It also said that if everything goes as planned, by middle or end of September, it could deliver the initial doses of ZyCoV-D.
The Zydus Group Saturday said it hoped to make its vaccine that can be used for ages 12 years and above, and which got emergency use approval Friday, available to institutions like schools and colleges, but the decision would finally depend on talks with the government and its requirements. It also said that if everything goes as planned, by middle or end of September, it could deliver the initial doses of ZyCoV-D.
In a virtual media interaction, Zydus Managing Director Sharvil Patel said, “We will make all efforts to make the vaccines available to institutions, schools, colleges, depending on how they look at the vaccination plan… see to it that some doses are available for the private market.”
However, things were at a very initial stage, he added. “We still need to go through a dialogue with the authorities… in terms of the expectations on doses they would like to administer. The decision will be in conjunction with what the government of India decides.”
The plasmid DNA vaccine will be the first in the country that can be administered to those below 18.
Expecting to hold talks with the government in “five to seven days”, Patel said the vaccine pricing — apart from the technology and delivery device that Zydus is working with — would also be “a fair reflection” of the number of doses the government commits to. But, given the benchmark of pricing set by existing vaccines, “there is not going to be a very huge difference”, he said.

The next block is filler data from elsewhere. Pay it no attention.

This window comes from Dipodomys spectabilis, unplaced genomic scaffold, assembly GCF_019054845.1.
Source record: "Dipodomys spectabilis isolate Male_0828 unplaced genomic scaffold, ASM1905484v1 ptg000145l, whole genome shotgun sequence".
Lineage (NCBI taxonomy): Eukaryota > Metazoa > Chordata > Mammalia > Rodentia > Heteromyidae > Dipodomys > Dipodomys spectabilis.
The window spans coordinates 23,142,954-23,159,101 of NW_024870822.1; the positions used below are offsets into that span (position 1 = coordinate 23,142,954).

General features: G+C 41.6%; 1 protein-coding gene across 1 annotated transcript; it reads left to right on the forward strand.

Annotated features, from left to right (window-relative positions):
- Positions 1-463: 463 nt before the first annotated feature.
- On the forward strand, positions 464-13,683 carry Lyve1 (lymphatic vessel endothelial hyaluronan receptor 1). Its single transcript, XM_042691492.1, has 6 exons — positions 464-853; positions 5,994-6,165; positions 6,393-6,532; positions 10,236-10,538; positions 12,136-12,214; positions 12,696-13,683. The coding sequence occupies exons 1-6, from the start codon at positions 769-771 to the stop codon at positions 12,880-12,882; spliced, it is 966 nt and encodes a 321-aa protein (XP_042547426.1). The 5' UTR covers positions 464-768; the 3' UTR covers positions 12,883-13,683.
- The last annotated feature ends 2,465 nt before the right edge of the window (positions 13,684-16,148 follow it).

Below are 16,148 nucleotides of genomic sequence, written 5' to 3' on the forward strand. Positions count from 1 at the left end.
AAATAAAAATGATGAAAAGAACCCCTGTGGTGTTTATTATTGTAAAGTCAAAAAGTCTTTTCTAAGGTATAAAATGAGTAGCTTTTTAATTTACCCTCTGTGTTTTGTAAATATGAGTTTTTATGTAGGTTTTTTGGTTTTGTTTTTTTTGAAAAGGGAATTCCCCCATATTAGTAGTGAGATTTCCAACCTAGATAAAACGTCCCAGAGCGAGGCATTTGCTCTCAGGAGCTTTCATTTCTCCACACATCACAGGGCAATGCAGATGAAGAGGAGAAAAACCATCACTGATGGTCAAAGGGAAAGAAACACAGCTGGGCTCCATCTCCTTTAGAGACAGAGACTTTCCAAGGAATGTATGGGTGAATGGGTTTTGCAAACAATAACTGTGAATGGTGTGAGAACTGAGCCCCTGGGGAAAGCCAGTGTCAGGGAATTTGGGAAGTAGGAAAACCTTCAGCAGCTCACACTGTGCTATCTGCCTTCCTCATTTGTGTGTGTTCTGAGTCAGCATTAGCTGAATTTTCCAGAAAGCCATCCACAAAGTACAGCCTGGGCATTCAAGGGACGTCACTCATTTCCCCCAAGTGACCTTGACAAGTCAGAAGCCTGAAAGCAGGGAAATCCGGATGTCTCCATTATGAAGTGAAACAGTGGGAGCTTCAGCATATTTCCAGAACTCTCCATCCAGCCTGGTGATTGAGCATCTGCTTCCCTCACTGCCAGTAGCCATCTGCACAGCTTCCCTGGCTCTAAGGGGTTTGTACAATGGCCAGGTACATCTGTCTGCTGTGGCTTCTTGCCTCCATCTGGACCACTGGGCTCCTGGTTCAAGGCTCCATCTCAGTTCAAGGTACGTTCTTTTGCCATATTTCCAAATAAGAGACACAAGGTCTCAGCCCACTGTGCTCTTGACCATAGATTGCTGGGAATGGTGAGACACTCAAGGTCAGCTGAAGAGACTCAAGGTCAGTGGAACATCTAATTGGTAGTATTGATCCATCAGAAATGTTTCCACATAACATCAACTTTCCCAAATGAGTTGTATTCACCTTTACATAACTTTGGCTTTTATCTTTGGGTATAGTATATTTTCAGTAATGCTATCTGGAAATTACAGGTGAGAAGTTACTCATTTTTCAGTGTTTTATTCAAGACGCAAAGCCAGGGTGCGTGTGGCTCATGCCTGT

Patel admitted that their target of producing five crore doses by September had been delayed as the second wave of Covid had delayed setting up of their new plant in Ahmedabad. “From October, we can scale up to one crore, so we will have three-four crore doses by end December. I don’t think we will achieve five crore doses unless we see better yields immediately.”
The Group had got expressions of interest from “two-three companies” within India to manufacture ZyCoV-D, Patel said. To scale up production, the Group is also in talks with companies abroad for transfer of technology. “If we are able to (do so) successfully, we can even see a larger scale-up happening,” he said.
On results of their Phase 3 trials, Patel said they were still a few months away from completion, and the publication of the results would take another “four to six months”.
He said that the interim analysis of the three-dose vaccine that pegs its efficacy at around 66% was a “true reflection of efficacy against the Delta variant”, since breakthrough infections seen during the trial were among those infected with Delta.
The Group has the raw material needed for the next six to eight months and has also completed the logistics planning and integration with the CoWIN application. For one crore vaccine doses, the company plans to procure two crore applicators, to be used for administering the shots.
Given that it had dedicated all its resources to the Covid vaccine, Zydus Cadila had put its programme for the measles vector vaccine ZyCoV-MV on hold, Patel said.
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